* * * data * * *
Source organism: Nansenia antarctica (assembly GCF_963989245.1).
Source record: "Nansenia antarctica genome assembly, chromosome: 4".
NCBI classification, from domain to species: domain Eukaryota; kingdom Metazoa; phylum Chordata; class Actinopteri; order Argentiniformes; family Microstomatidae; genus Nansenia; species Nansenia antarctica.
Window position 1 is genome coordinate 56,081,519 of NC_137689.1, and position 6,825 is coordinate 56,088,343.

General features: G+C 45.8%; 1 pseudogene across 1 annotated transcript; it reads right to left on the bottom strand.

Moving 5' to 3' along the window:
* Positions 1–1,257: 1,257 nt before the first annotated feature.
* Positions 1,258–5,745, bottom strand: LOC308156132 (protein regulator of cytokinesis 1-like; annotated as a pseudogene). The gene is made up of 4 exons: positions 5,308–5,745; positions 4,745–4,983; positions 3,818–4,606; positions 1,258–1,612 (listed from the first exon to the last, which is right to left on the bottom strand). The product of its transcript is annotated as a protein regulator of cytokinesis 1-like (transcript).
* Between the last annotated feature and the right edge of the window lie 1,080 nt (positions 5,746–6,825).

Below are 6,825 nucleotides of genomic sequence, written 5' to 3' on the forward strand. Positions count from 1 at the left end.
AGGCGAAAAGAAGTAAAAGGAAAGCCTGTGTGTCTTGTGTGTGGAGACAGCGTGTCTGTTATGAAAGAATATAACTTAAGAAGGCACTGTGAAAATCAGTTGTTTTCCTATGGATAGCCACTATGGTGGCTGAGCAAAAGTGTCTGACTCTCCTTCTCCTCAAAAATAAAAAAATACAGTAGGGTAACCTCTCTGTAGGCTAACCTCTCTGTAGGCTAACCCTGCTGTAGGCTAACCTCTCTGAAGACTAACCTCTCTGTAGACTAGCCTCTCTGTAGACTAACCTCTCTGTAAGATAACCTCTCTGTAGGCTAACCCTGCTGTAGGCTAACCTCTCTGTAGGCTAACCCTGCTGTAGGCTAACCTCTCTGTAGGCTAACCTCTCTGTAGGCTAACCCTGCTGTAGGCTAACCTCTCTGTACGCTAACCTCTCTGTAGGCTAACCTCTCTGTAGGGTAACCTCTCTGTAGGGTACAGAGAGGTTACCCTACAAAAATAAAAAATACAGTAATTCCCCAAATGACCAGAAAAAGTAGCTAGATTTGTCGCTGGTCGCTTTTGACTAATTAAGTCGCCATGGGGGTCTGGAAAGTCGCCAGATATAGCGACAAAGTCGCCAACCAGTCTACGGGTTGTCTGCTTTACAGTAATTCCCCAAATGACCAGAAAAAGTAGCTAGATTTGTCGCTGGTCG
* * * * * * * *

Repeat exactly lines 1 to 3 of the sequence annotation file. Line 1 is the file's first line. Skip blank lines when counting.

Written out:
Source organism: Nansenia antarctica (assembly GCF_963989245.1).
Source record: "Nansenia antarctica genome assembly, chromosome: 4".
NCBI classification, from domain to species: domain Eukaryota; kingdom Metazoa; phylum Chordata; class Actinopteri; order Argentiniformes; family Microstomatidae; genus Nansenia; species Nansenia antarctica.